Whittlesea CALD Communities Family Violence Research Report 2012 - Page 55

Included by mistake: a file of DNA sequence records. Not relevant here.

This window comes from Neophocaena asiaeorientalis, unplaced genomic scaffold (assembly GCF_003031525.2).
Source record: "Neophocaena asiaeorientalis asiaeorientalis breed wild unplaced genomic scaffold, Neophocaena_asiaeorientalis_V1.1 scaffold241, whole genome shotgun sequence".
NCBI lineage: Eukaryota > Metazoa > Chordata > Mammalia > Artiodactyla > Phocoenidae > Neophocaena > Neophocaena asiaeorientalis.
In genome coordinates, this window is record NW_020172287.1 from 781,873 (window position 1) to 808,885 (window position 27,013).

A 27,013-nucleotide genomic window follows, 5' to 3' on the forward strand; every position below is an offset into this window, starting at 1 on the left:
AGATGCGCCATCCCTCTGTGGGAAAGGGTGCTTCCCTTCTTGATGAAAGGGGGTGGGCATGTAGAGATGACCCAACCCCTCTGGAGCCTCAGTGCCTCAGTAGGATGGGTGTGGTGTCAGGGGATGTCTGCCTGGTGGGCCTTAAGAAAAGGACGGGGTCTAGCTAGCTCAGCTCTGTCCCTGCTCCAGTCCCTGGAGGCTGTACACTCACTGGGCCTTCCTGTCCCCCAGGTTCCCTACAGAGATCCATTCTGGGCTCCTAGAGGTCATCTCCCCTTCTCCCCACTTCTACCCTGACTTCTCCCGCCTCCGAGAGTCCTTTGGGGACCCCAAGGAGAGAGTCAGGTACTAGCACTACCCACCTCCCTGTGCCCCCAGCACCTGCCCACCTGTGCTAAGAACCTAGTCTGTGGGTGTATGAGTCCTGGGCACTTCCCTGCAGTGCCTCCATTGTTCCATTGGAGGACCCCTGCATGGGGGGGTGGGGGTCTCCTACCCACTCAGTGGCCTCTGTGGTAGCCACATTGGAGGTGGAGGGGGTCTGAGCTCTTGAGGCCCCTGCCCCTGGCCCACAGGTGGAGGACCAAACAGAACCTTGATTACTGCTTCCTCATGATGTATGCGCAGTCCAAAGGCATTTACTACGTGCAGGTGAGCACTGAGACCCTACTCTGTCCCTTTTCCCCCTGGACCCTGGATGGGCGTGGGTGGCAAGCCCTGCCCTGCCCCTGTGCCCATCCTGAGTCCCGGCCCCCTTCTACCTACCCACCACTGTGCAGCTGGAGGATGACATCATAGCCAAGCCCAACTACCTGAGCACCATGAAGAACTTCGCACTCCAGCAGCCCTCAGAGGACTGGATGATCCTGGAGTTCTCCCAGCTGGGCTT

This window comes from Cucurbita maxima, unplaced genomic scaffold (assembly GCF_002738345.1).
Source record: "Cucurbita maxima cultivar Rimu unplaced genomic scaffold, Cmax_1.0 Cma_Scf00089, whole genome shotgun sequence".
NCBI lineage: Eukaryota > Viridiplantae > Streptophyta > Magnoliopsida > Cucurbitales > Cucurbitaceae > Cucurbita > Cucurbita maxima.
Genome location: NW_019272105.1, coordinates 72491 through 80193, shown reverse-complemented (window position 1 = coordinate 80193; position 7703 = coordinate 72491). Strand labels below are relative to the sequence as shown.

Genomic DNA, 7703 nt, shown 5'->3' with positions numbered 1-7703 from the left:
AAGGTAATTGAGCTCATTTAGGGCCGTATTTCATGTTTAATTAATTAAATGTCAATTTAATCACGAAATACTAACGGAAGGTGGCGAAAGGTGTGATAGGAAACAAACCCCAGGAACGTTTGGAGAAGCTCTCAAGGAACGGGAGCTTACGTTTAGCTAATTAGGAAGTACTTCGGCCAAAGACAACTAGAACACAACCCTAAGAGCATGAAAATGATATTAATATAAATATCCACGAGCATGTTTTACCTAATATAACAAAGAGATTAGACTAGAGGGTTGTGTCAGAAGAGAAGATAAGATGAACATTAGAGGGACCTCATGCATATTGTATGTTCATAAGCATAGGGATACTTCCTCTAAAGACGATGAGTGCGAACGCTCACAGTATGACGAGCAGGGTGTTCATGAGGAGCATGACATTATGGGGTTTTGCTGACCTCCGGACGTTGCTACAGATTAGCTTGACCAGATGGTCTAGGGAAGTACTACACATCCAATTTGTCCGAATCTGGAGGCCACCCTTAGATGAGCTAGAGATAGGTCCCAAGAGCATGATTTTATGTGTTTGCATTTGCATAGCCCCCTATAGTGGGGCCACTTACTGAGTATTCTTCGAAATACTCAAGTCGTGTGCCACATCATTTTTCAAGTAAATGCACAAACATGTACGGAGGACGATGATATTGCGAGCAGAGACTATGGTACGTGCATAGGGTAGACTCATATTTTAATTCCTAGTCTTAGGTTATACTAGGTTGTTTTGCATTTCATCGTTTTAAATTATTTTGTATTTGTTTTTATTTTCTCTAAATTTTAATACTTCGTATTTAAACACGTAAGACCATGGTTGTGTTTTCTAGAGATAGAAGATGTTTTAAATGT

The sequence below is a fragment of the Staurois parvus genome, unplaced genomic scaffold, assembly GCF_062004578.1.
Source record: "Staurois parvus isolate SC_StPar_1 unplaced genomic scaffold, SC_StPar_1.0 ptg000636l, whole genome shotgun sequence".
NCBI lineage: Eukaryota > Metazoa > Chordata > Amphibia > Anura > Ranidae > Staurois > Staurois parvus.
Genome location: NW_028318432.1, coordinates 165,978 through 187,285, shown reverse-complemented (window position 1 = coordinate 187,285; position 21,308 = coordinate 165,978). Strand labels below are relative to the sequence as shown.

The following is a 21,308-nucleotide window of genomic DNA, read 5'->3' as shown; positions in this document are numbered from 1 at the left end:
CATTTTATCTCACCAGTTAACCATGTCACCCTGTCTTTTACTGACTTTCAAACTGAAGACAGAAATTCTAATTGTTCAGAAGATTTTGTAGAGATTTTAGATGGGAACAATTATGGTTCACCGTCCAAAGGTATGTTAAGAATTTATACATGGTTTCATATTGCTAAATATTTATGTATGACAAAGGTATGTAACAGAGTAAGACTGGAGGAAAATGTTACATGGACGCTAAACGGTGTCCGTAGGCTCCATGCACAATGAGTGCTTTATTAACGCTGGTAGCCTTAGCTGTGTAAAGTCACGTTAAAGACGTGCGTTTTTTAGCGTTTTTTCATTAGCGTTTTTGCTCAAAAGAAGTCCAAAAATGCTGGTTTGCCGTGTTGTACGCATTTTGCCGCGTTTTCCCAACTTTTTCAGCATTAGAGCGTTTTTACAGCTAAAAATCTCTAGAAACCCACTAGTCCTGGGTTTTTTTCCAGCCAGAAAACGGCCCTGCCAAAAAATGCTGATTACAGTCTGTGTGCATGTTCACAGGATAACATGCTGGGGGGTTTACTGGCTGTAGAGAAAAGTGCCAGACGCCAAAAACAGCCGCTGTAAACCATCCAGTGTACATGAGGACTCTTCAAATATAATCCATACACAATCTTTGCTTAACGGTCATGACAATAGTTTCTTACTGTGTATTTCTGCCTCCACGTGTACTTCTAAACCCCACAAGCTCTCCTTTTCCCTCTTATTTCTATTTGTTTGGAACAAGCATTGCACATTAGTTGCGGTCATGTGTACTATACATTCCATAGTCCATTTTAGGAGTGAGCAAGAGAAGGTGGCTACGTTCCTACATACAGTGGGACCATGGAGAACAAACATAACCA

54 The manual includes a section specifically looking at group work and CALD women. The major benefits to delivering culturally sensitive group work for CALD women who have experienced family violence cited are that CALD women feel more comfortable in a group setting as opposed to individual counselling with a stranger and engage more quickly with a facilitator who speaks their language and knows their culture. Group work is also seen as an effective way to ‘…facilitate the development of social networks for women isolated from their own or the wider community’(Women’s Health in the North, 2006, p.19). Responses from women interviewed for the project who were engaged with the Arabic speaking women’s group suggest that group work provides an antidote to social isolation, allows women to connect and share their experiences with other women in a safe environment and may also be a useful forum for the provision of information to women experiencing or at risk of experiencing family violence. In setting up and delivering groups for CALD women, Women’s Health in the North recommends avoiding the use of interpreters where possible and engaging bilingual/bicultural facilitators, particularly people who already have links with the community. They also recommend forming partnerships between agencies to share relevant skills and expertise, such as language expertise (Women’s Health in the North, 2006, p.18). Mentor models are identified in the literature as a potential model for addressing CALD women’s social isolation and facilitating engagement with services. The MOSAIC Project (Mother’s Advocates in the Community) was designed to pilot and evaluate whether mentors (who were themselves mothers) could improve the lives of pregnant women and their children who were experiencing family violence (Kerr, C., 2009, p.4). The MOSAIC study included women from CALD backgrounds, with about one third of women recruited for the study born overseas. (Taft et al, 2011, p.4) The women were referred into the program by their GP or Maternal Child Health Nurse. (Kerr, C., 2009, p.4) The MOSAIC project drew on research suggesting that peer support, mentoring and advocacy can assist women experiencing family violence and that pregnancy is a known risk factor for family violence (Kerr, C., 2009, p.5). In the evaluation there was evidence of a true difference in reduced partner violence in women who had been mentored (when compared to the control) but there was only weak evidence of other benefits such as reductions in depression and improvements in physical and mental well-being. (Taft et al, 2011, p.7) There were also some other reported benefits to mentored women which included twice the proportion of mentored women (32%) taking up new studies or training or returning to further training or education (Taft et al, 2011, p.5). Amongst the group of mentors recruited for the study were women from a diverse range of backgrounds who were fluent in a number of languages. It was suggested that if setting up a mentoring program in a diverse community in future it would be considered highly desirable to recruit bilingual mentors. However it was recommended that caution should be exercised in simply matching women on the basis of cultural background because some women do not wish to receive 57 mentoring from a woman of the same cultural background. 57 It was noted that women may fear their partner or ex-partner, family and friends finding out and in some situations a woman’s safety might be compromised. It was recommended that women be consulted before being matched with a mentor from the same cultural background. Kerr, C., (2009), MOSAIC: Mothers’ Advocates in the Community – Project Manual: Setting Up a Mentor Project for Mothers Experiencing Intimate Partner/Family Violence, Mother & Child Health Research, La Trobe University, Melbourne, p.10.